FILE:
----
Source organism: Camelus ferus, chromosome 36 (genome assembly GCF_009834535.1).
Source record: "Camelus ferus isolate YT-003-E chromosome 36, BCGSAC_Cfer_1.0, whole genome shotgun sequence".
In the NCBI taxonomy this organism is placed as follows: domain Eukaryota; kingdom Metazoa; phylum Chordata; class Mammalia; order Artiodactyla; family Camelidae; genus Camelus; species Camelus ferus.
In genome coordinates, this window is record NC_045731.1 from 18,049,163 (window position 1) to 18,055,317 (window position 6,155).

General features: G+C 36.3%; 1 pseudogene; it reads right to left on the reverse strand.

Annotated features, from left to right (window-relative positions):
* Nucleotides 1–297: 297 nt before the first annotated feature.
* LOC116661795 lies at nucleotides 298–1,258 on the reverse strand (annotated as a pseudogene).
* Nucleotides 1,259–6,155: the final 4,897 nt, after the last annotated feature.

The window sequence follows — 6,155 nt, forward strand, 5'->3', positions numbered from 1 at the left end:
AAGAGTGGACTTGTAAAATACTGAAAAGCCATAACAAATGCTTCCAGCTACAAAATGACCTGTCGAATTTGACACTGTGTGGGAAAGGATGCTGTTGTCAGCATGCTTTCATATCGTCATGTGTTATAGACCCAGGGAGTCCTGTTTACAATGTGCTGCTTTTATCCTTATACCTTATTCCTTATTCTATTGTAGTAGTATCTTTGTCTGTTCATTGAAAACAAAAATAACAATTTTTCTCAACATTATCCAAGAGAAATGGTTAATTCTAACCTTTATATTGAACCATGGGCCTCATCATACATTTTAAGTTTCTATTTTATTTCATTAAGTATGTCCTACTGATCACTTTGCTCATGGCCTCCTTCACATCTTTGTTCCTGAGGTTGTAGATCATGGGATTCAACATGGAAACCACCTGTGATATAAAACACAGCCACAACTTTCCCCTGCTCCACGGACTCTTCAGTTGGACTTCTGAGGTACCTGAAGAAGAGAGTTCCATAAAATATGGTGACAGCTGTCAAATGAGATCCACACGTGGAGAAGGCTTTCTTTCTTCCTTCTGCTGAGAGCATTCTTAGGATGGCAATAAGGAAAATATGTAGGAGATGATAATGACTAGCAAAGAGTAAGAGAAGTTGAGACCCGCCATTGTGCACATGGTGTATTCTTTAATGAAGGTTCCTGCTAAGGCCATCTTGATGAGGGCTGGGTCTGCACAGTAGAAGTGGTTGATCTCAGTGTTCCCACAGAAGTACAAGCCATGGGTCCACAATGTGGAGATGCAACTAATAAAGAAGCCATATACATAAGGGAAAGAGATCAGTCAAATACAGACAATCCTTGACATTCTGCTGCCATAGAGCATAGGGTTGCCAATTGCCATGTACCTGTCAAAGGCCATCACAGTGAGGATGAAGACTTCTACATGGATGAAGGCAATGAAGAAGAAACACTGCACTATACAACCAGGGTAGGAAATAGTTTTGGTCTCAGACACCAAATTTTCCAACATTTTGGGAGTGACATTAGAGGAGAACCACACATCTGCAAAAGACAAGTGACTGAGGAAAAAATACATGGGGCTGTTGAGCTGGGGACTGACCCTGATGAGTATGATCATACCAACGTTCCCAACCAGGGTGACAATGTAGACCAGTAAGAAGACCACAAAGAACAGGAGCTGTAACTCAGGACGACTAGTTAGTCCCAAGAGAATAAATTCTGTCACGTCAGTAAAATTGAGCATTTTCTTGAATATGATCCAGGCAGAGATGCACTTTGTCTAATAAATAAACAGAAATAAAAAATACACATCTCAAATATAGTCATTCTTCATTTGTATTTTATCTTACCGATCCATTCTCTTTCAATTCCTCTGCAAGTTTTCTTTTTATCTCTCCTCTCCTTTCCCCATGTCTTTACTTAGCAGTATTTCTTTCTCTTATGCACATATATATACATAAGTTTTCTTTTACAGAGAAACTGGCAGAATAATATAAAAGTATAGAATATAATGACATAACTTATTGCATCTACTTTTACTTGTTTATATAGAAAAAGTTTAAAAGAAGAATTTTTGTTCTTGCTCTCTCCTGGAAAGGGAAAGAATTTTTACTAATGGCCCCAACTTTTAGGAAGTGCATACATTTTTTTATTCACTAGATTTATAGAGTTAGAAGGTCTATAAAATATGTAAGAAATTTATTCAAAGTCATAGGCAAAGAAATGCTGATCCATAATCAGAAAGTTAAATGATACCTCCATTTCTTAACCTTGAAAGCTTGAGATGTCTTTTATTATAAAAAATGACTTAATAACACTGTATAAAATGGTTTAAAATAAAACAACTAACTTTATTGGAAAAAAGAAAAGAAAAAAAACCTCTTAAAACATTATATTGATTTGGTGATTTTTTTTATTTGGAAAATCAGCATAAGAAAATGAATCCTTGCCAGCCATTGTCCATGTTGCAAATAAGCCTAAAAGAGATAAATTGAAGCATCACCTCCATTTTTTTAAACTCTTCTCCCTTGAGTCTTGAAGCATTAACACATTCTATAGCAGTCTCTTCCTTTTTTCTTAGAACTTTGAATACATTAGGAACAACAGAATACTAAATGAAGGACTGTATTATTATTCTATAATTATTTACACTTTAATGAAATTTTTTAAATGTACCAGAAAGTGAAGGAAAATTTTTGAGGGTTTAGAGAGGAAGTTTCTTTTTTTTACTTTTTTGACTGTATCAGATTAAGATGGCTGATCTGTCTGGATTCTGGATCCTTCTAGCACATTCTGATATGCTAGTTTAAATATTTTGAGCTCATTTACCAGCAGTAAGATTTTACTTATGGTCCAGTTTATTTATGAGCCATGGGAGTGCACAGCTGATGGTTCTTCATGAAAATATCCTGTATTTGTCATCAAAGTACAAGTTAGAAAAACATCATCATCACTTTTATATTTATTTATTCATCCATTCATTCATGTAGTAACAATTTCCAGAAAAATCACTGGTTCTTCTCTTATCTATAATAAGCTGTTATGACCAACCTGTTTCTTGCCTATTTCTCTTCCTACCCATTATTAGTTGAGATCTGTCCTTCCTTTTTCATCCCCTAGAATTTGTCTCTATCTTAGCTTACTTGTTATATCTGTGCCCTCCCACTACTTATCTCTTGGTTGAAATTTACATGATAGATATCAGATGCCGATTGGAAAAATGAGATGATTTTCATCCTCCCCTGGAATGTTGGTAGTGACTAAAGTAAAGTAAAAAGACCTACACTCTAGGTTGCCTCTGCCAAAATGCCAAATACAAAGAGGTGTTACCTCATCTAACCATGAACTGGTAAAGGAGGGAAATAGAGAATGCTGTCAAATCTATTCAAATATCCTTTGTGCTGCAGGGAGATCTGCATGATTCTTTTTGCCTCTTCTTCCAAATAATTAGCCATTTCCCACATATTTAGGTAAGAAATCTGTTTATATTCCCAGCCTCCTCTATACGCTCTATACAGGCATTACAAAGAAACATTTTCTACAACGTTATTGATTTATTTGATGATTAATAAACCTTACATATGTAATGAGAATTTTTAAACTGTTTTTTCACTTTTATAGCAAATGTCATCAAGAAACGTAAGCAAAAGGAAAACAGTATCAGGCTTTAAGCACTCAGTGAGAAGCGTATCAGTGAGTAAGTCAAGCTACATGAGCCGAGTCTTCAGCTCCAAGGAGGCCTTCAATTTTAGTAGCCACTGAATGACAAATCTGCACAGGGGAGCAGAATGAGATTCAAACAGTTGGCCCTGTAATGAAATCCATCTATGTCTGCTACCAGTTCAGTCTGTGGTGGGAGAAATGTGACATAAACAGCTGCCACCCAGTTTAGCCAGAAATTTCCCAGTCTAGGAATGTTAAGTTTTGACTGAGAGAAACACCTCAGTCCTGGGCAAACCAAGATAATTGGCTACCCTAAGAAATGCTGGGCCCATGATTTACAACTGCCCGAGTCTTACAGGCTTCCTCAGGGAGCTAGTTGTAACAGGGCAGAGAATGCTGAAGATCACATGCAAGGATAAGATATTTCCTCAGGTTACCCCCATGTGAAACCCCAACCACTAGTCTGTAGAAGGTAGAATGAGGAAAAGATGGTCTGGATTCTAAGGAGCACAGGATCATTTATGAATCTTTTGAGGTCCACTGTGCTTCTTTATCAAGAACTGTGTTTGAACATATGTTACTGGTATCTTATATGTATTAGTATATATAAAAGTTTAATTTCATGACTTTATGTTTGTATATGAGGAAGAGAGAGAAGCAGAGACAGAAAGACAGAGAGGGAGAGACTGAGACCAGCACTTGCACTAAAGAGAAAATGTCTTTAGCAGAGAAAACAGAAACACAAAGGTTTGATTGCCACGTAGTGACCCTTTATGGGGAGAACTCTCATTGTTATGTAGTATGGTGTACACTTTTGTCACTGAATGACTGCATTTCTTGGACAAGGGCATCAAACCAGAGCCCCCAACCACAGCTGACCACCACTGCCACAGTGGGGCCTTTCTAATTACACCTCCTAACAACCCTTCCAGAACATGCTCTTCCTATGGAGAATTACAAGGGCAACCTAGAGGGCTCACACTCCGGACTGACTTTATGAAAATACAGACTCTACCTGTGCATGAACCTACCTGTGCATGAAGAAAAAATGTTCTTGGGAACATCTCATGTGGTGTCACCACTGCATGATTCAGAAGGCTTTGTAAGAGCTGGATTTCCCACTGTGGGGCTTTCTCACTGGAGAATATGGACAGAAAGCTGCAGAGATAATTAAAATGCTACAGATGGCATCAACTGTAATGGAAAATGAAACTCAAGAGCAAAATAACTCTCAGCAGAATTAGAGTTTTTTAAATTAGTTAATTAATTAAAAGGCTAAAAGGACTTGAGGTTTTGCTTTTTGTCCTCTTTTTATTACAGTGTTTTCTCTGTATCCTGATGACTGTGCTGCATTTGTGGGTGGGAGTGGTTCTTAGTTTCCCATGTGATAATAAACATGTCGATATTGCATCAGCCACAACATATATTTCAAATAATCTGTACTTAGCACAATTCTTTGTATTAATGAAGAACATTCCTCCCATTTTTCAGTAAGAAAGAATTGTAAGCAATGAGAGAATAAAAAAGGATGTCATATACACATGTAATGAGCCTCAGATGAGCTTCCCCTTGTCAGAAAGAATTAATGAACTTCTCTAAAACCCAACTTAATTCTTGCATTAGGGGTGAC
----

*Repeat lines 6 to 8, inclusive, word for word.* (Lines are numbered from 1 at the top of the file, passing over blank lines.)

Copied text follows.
Annotated features, from left to right (window-relative positions):
* Nucleotides 1–297: 297 nt before the first annotated feature.
* LOC116661795 lies at nucleotides 298–1,258 on the reverse strand (annotated as a pseudogene).